27 Jul 2016

Bowel cancer screening could save 100 lives a year

6:50 am on 27 July 2016

Health officials warned the government New Zealand was one of the worst among developed countries when it comes to bowel cancer.

The warning was revealed in documents released to RNZ under the Official Information Act.

An illustration showing cancer in the bowel.

An illustration showing cancer in the bowel. Photo: SKU / Science Photo Library

It follows the government's announcement in May that national screening for bowel cancer will begin from mid next year in a staged rollout.

About 3000 New Zealanders are diagnosed with bowel cancer each year and more than 1200 die from it.

When compared to other OECD countries, in 2011 (the latest year for which figures were available for the comparison) New Zealand had the fifth highest rate of bowel cancer mortality.

The development of bowel cancer is preventable in many cases and is highly treatable when identified in the early stages, they said.

But "New Zealanders are more likely to be diagnosed with advanced stages of bowel cancer than people in Australia, the United States and the United Kingdom. This translates directly to death rates, which are 35 percent higher in New Zealand than Australia for women and 24 percent higher for men."

The proposed rollout will capitalise on the outcomes of the bowel screening pilot at Waitemata District Health Board, and an $11 million investment in boosting colonoscopy services over the past three years.

"If the proposal does not go ahead then we lose an opportunity to reduce bowel cancer mortality rates in New Zealand," officials said in the document.

They said 94 percent of cases currently occur in those aged 50 or over, adding "the number of new cases of bowel cancer each year is projected to increase by 15 percent for men and 19 percent for women."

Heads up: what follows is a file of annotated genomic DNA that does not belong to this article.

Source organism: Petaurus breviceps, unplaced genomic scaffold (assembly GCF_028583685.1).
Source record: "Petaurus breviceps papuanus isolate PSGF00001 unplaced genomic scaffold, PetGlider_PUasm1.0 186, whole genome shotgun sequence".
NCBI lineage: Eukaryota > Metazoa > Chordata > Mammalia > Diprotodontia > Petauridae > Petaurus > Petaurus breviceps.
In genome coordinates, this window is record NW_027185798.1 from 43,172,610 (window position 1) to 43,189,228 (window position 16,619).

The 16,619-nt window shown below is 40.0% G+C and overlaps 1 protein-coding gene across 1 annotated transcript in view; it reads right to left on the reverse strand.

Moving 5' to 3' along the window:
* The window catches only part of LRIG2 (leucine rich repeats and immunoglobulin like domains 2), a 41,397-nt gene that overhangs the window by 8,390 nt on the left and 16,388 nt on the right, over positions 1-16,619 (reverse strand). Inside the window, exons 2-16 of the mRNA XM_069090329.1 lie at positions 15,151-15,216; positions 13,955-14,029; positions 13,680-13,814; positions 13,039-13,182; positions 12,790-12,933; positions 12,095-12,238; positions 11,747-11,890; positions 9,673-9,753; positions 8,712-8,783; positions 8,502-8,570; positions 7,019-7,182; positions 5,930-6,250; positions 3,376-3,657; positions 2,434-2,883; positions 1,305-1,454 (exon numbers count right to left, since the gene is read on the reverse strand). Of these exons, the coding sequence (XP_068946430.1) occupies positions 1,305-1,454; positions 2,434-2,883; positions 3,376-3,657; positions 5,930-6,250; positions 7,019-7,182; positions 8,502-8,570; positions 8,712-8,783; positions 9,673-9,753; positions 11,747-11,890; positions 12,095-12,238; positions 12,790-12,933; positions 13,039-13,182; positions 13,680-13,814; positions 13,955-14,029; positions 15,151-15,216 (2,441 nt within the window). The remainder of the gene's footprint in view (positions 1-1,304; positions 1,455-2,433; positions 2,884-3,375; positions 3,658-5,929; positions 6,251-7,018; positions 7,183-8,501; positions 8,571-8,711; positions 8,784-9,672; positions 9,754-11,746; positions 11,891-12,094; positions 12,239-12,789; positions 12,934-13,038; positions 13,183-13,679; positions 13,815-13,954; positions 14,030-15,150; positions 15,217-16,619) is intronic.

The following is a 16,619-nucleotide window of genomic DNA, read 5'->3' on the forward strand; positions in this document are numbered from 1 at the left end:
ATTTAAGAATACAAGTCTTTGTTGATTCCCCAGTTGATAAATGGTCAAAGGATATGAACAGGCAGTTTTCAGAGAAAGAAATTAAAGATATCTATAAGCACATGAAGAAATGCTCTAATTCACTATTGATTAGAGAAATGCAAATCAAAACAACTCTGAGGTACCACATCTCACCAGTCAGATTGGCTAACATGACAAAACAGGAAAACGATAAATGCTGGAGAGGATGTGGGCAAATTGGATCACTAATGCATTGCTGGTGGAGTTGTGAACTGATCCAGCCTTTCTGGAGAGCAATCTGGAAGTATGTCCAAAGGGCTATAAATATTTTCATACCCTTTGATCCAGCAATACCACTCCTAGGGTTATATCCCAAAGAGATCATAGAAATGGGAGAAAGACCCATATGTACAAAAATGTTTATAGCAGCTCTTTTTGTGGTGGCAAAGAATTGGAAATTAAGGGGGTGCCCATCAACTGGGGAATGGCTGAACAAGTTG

The single most important benefit from national screening would be fewer deaths and longer, better lives.

Cancer that's detected early in the disease "may be treated immediately with no further treatment required. This improves quality and length of life, as treatment for later-stage cancer (radiotherapy, chemotherapy) can be intrusive and unpleasant, and the chance of survival reduces rapidly with more advanced-stage cancers".

It's estimated that under full national screening, 350,000 people between the ages of 60 and 74 would be invited to be screened a year; 210,000 would return an initial immunochemical (iFOBT) test through the mail; 9300 would have a colonoscopy; and 700 people would have cancer detected. At a conservative estimate, officials say 60 to 100 lives may be saved a year.

Samples of a colon biopsy to be sent to a laboratory, at Diaconesses Croix Saint-Simon Hospital, Paris, France (2009).

Samples of a colon biopsy to be sent to a laboratory. Photo: A. BENOIST / BSIP

Elsewhere officials said immunochemical faecal occult blood test (iFOBT) screening could offer a 15 percent fall in bowel cancer incidence and a 36 percent decrease in deaths.

However, a central laboratory or coordination centre would be needed to manage the distribution of invitations as well as processing of the FOBT kits and results. It would need to be supported by a centralised IT system, linked to patient management systems to enable collection of endoscopy and treatment information.

As well, four regional centres would be established to oversee participants requiring a colonoscopy after a positive FOBT test, indicating possible bowel cancer.

"Regional centres will be responsible for monitoring the quality of colonoscopies undertaken in the region, awareness raising, active follow-up of non-responders and ensuring the quality standards for the programme are met consistently across the region."

The papers also said earlier diagnosis would reduce demand on public hospital emergency departments which currently diagnose bowel cancer for about 40 percent of Maori and Pacific people and 27 percent of New Zealanders overall. There would also be a lower requirement for hospice services.

"Those aged 60 to retirement age are more likely to be retained in the workforce if diagnosed with bowel cancer early. These people will have additional benefits for society as carers (eg grandparents caring for children whilst parents work)."

The officials' papers said screening of those aged 60 to 74 was achievable.

"New Zealand is often quoted as having some of the highest rates of bowel cancer in the OECD, yet does not have a screening programme. New Zealand needs to make progress towards achieving average OECD bowel cancer rates."

Costs are deleted from the documents released to RNZ and the papers released contain nothing about progress in establishing the workforce (largely to do colonoscopies) needed for national screening.

The government announced in May that Hutt Valley and Wairarapa DHBs will join Waitemata in screening by mid next year, followed by nine more DHBs in 2018 and the remaining eight in 2019.

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